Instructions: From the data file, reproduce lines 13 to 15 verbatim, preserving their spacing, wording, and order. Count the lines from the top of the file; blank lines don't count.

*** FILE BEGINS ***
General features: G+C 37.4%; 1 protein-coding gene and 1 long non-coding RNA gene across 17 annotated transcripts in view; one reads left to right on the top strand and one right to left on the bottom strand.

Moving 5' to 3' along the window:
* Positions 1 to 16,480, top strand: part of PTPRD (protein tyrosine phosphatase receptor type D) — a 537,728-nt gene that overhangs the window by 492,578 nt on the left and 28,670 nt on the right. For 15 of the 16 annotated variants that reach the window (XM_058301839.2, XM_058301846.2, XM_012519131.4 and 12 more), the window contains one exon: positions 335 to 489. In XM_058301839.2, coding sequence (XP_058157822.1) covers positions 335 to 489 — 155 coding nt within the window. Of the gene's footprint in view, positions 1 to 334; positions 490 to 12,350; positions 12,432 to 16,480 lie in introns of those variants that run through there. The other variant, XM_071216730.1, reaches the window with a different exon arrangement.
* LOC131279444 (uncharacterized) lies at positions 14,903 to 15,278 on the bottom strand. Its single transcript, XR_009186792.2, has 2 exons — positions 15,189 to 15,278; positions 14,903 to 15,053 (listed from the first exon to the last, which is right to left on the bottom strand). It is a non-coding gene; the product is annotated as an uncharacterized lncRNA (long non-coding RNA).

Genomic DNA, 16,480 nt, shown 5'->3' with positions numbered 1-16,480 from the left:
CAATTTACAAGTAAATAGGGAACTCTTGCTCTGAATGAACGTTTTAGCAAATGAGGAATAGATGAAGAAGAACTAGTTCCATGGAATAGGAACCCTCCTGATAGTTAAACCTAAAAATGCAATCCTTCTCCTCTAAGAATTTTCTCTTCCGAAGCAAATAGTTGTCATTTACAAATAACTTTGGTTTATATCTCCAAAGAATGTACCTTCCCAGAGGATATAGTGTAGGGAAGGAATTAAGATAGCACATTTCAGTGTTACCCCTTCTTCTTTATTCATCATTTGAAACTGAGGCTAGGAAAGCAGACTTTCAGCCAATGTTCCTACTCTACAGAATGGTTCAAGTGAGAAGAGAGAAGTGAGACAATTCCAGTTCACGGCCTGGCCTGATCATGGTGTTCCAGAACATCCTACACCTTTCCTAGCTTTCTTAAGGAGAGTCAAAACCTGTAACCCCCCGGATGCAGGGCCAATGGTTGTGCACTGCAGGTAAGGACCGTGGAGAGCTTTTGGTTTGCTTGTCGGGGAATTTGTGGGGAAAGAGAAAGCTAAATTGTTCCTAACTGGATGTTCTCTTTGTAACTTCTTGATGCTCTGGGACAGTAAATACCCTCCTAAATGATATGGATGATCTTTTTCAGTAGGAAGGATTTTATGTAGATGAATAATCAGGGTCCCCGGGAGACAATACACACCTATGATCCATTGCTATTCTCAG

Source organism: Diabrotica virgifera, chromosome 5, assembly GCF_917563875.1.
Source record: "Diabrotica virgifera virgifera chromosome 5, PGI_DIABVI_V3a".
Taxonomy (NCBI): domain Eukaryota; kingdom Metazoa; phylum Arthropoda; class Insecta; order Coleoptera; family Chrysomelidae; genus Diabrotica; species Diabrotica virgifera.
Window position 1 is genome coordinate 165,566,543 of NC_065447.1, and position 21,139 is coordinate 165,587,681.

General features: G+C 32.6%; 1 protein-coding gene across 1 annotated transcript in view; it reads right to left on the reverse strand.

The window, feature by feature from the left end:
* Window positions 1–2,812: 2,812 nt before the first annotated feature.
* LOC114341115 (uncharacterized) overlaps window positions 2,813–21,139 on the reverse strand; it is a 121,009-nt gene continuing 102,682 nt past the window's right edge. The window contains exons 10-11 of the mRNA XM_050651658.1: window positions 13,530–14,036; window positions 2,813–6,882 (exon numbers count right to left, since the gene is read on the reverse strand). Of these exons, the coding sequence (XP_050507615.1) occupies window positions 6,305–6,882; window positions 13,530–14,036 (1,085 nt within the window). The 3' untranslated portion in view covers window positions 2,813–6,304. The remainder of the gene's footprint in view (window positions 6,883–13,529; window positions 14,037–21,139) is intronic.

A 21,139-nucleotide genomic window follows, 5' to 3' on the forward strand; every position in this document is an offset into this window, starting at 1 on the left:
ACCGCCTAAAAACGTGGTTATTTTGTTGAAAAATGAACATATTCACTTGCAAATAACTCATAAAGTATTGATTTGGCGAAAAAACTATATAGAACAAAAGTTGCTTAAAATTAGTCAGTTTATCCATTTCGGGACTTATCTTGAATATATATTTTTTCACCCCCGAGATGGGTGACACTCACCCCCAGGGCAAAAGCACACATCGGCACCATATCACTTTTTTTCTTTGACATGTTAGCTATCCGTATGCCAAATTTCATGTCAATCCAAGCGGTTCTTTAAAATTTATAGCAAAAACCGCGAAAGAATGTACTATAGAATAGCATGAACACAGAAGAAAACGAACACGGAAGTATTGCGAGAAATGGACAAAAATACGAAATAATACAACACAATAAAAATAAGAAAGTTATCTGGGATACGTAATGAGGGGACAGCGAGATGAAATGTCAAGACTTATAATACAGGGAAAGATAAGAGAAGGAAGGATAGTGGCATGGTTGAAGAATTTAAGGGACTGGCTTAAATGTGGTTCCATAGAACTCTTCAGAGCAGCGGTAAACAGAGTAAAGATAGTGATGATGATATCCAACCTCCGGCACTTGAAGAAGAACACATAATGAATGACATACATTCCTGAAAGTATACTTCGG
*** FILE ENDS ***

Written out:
* Window positions 1–2,812: 2,812 nt before the first annotated feature.
* LOC114341115 (uncharacterized) overlaps window positions 2,813–21,139 on the reverse strand; it is a 121,009-nt gene continuing 102,682 nt past the window's right edge. The window contains exons 10-11 of the mRNA XM_050651658.1: window positions 13,530–14,036; window positions 2,813–6,882 (exon numbers count right to left, since the gene is read on the reverse strand). Of these exons, the coding sequence (XP_050507615.1) occupies window positions 6,305–6,882; window positions 13,530–14,036 (1,085 nt within the window). The 3' untranslated portion in view covers window positions 2,813–6,304. The remainder of the gene's footprint in view (window positions 6,883–13,529; window positions 14,037–21,139) is intronic.

A 21,139-nucleotide genomic window follows, 5' to 3' on the forward strand; every position in this document is an offset into this window, starting at 1 on the left: